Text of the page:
In the second article in our edition, Bernard Mees (RMIT University, Australia) – in an article titled “Organisational mimesis and the emergence of industry superannuation in Australia” – also enunciates criticism of New Institutionalism in exploring the phenomenon which is the Australian “industry” superannuation system. Like Bruce and von Staden, Mees views with disfavour the ahistorical nature of institutional theory, as originally elucidated by DiMaggio and Powell (1983), and its lack of space for human agency and fundamental change. Human agency, Mees demonstrates, is certainly evident in Australian industry superannuation, a vast financial system to which employers currently contribute a sum equivalent to 9.5 per cent of each employee’s wage. What is unusual about the Australian superannuation system, in addition to its universal and compulsory nature, is its system of governance. Mandated by the laws that regulate Australian employment, the superannuation balances for over a third of employees are in “industry” funds that are co-managed by trade union and employer representatives. As Mees notes, these funds are not “member owned businesses”. Instead, they “are legally established as trusts […] owned by their union and employer sponsors”. Such bodies are also, in terms of value, “the largest private companies” in Australia. Paradoxically, given the commercial success of Australia’s industry superannuation funds, industry superannuation effectively owes its existence to Tom McDonald, the one-time communist head of the militant Building Workers Industrial Union (BWIU). Concerned as to the fate of building workers in retirement, in the early 1980s, the BWIU pressured employers to contribute to a “portable” superannuation scheme that would allow workers to receive contributions in a single account even as they moved from job to job. Shrewdly, McDonald and his fellow union leaders decided not to run the day-to-day operations of the Building Union Superannuation (BUS) scheme themselves. Instead, they contracted out administration to the Colonial Mutual Life Assurance Society, a large investment and insurance concern. They also provided building employers a 50 per cent stake in BUS. When in 1986, a 3 per cent superannuation levy was imposed on all Australian employers, the BUS scheme was soon replicated in other industries. The success of the model that McDonald and the BWIU initiated, Mees argues, is something beyond the ken of New Institutionalist theory. For, rather than being restricted by past institutional norms, McDonald led a transformative coalition that brought together unions, employers and investment funds.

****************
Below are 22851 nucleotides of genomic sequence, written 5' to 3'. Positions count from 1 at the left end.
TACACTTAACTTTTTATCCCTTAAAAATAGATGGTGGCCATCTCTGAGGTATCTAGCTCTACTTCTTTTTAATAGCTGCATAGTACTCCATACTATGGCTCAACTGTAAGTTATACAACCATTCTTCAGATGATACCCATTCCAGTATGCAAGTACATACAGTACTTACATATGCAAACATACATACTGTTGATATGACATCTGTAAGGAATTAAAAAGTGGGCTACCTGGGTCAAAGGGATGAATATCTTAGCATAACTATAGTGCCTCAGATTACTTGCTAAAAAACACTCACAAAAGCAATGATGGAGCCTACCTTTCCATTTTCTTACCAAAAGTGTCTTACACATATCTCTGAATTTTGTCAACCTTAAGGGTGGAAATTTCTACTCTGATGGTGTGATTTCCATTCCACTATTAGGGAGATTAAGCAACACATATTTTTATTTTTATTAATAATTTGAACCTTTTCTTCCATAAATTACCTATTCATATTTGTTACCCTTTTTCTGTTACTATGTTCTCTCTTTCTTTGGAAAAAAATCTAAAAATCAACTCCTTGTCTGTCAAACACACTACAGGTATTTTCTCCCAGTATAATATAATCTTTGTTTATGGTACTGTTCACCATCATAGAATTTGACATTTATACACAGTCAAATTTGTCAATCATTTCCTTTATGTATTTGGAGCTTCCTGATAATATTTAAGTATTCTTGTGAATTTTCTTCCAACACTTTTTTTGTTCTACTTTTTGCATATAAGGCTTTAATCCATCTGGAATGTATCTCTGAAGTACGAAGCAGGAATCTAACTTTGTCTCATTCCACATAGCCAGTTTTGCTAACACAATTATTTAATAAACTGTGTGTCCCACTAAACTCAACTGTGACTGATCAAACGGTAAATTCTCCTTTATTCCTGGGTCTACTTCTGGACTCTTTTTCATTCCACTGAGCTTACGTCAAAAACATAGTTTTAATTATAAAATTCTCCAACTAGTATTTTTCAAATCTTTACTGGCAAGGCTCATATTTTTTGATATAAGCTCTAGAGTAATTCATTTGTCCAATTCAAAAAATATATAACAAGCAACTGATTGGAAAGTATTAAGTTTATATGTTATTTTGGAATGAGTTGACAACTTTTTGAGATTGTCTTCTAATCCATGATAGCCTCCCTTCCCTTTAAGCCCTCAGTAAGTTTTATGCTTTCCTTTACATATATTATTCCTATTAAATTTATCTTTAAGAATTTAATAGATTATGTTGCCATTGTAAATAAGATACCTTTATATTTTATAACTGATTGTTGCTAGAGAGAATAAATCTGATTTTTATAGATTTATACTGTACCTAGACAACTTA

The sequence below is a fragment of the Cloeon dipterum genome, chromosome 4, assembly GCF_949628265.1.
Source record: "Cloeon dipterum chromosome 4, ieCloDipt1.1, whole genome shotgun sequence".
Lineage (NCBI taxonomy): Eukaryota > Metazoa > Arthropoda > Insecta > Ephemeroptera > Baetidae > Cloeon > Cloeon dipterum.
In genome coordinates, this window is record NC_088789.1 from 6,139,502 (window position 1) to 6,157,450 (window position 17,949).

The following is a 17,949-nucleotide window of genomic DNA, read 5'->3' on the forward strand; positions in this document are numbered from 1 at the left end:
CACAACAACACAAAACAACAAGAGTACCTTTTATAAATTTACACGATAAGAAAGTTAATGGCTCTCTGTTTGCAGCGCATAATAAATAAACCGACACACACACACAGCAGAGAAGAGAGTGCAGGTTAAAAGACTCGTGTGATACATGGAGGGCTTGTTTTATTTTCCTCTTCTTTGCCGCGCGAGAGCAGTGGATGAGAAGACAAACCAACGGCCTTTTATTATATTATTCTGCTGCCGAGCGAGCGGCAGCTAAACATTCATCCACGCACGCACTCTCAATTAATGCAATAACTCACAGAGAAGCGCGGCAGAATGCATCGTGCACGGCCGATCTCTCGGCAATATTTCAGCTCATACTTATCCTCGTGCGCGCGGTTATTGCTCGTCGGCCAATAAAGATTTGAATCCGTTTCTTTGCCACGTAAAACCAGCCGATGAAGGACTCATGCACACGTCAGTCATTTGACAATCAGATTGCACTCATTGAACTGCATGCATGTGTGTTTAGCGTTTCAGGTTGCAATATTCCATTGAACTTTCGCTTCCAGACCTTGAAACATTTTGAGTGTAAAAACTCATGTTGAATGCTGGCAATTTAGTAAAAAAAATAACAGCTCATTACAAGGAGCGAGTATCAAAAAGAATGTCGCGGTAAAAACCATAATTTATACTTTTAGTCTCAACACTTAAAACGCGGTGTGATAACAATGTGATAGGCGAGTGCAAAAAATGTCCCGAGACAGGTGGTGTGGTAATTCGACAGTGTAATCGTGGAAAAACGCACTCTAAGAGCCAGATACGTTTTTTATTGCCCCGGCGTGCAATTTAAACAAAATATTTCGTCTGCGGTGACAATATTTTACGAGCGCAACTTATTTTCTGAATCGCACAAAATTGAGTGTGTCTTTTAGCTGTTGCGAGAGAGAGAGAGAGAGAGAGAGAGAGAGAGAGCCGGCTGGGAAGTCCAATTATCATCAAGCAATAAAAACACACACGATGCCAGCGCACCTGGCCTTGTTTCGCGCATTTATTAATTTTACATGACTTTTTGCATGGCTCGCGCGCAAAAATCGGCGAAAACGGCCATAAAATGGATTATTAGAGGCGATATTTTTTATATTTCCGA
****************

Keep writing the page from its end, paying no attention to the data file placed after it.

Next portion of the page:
In the third article, “Governance of old religious orders: Benedictines and Dominicans”, authored by Peter Wirtz (vice-president of research at the University Jean Moulin in France), we are reminded that matters relating to corporate governance have long lineages. Wirtz, in exploring this issue, demonstrates the importance of formal corporate governance rules and procedures to the operation and survival of two Catholic religious orders – the Benedictines and the Dominicans. While many would think of the Catholic Church as a monolithic, centralised entity, Wirtz begins his study by emphasising both the variety and “largely autonomous” nature of Catholic religious orders. Of the two orders considered in this study, the Benedictines were a “monastic” order, meaning that their focus was directed towards a combination of prayer and work within a monastery. As one of the oldest Catholic orders (established at Monte Cassino in the sixth century), the Benedictines have, Wirtz notes, been comparatively well studied. In the case of this order, we are advised, “rationalisation of working methods and management practices” helped make the Benedictines one of the “key players in the economic development” of Europe during the Middle Ages. By contrast, the Dominicans were not only formed much later, they also differed in that they were a “mendicant” or preaching order (the order’s formal name being the Order of Preachers). As preachers who moved actively out into the community, the Dominicans required different rules and procedures to the monastic-bound Benedictines, who were overseen with relative ease by a monastic-based abbot. By contrast, Dominican friars were often on the move and were considered the “sons of a province” rather than a particular monastery. Among the peculiarities of the Dominicans, Wirtz observes, was “a strong degree of democracy”. Not only were the activities of Dominicans regularly debated through “chapter” meetings (held at the local, provincial and central levels), there was also regular rotation of the order’s “top managers”. At the provincial level, a Prior Provincial served a four-year term. The head of the order, its “Master”, served for nine years. The Dominican’s democratic structures, it is argued, were both a source of strength and of division. As with most modern organisations, division within the Dominicans occurred for two reasons. First, there were potential problems of agency and division due to the pursuit of personal interest to the detriment of the agreed upon organisational goal, also present in the monastic orders. Second, and most importantly for the Dominicans, there was division as to “the best way of achieving a single [agreed] organisational objective”. Ultimately, the Dominicans survived because their internal governance was able to accommodate and resolve such divisions.